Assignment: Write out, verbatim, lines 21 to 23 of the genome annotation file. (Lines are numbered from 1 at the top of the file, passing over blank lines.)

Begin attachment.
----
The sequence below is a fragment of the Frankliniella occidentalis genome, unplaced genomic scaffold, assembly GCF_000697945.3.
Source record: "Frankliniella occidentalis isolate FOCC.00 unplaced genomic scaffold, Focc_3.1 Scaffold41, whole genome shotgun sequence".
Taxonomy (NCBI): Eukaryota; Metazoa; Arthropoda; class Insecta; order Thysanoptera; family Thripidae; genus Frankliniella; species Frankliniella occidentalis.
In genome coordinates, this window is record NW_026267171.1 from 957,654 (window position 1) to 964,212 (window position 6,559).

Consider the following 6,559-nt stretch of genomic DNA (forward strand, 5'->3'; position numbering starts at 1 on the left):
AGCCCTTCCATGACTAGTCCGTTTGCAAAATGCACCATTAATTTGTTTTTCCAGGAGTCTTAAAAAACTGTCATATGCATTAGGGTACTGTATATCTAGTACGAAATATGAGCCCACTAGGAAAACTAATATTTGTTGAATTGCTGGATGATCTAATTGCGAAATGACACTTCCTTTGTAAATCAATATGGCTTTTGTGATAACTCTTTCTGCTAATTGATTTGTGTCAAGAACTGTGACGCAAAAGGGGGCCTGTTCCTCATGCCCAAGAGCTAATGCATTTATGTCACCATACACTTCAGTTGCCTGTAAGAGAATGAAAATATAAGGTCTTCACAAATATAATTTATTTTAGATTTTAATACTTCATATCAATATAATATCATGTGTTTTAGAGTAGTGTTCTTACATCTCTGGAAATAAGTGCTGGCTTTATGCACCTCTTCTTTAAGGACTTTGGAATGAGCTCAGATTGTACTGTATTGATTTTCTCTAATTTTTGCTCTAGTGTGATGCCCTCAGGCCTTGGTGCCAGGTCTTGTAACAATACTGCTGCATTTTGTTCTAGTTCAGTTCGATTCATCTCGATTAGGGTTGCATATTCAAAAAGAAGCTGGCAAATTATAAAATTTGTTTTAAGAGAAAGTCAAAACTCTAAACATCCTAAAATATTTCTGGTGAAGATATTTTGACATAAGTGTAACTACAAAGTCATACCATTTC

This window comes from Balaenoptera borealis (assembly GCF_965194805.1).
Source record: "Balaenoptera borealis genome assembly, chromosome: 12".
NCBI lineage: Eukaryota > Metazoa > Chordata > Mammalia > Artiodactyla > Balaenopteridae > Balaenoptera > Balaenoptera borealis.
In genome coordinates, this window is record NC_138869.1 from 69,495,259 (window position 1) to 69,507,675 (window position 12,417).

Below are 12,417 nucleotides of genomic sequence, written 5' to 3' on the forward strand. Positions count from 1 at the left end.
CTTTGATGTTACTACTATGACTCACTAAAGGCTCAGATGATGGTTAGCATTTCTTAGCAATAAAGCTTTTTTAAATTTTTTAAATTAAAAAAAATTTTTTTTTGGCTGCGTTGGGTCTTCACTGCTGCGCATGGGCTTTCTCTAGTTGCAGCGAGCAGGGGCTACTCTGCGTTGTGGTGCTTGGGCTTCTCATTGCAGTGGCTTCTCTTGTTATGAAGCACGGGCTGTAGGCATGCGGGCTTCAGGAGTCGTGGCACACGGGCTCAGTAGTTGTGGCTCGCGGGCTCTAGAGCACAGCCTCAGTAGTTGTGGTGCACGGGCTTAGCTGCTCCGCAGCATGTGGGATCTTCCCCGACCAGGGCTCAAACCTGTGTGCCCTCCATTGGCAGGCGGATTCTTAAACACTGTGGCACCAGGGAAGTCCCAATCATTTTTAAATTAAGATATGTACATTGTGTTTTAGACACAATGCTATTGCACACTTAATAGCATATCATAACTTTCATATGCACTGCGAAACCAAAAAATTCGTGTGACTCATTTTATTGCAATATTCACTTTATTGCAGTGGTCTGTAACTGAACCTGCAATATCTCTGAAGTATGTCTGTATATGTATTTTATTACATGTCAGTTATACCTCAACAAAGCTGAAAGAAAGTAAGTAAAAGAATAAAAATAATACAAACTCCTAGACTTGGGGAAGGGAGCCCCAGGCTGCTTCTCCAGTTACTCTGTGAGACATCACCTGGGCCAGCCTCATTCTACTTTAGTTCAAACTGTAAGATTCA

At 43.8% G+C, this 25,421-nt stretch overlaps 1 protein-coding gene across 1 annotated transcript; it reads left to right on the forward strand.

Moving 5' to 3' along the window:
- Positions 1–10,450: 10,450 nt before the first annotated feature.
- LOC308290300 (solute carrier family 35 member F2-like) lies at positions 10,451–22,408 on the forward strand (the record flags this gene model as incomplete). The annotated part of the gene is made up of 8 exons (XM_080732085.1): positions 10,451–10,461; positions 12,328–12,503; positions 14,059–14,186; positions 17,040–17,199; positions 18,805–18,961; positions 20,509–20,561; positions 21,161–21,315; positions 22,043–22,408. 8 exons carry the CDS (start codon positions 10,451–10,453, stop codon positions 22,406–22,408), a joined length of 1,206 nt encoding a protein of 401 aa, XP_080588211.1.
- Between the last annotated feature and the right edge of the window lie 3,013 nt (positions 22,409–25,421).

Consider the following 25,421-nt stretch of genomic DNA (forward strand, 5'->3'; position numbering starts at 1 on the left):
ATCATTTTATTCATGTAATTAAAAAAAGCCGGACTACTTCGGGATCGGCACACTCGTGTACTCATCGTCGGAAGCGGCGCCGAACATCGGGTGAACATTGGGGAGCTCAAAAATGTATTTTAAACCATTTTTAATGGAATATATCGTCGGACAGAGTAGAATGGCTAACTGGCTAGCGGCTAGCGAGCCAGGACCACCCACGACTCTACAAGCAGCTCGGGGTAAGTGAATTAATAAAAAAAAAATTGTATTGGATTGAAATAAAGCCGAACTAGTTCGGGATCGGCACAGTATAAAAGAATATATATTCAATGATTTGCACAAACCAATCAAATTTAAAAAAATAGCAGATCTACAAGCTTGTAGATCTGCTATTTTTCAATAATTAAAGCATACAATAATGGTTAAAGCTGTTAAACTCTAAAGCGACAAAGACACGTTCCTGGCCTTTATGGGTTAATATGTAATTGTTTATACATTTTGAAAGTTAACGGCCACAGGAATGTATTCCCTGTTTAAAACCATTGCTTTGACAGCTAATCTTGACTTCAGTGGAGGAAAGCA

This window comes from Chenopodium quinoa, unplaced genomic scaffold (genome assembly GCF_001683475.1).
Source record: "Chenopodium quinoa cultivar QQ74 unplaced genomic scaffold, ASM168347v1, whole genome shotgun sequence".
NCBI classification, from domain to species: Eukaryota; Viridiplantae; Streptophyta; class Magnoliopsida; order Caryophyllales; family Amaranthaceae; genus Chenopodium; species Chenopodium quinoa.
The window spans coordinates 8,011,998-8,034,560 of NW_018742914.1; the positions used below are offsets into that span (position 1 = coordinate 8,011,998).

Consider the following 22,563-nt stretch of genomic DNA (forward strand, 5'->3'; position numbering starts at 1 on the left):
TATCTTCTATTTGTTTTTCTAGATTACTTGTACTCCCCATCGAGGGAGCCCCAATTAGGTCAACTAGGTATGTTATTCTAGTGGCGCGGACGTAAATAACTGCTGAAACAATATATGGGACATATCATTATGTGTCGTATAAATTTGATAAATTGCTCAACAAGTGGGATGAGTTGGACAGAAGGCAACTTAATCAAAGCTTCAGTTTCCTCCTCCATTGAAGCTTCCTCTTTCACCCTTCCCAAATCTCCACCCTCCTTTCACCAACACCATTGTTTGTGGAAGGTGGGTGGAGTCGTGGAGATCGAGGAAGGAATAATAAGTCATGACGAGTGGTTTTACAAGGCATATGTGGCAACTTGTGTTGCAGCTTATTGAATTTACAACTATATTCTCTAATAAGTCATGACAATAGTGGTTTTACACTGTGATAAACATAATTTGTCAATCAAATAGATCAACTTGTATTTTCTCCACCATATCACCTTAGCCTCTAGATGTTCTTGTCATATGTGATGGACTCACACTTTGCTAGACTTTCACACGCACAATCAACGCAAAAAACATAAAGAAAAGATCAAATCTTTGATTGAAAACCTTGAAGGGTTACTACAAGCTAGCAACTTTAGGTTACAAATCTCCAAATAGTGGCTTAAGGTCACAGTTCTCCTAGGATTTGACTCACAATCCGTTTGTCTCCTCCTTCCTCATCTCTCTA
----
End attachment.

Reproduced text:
Source record: "Chenopodium quinoa cultivar QQ74 unplaced genomic scaffold, ASM168347v1, whole genome shotgun sequence".
NCBI classification, from domain to species: Eukaryota; Viridiplantae; Streptophyta; class Magnoliopsida; order Caryophyllales; family Amaranthaceae; genus Chenopodium; species Chenopodium quinoa.
The window spans coordinates 8,011,998-8,034,560 of NW_018742914.1; the positions used below are offsets into that span (position 1 = coordinate 8,011,998).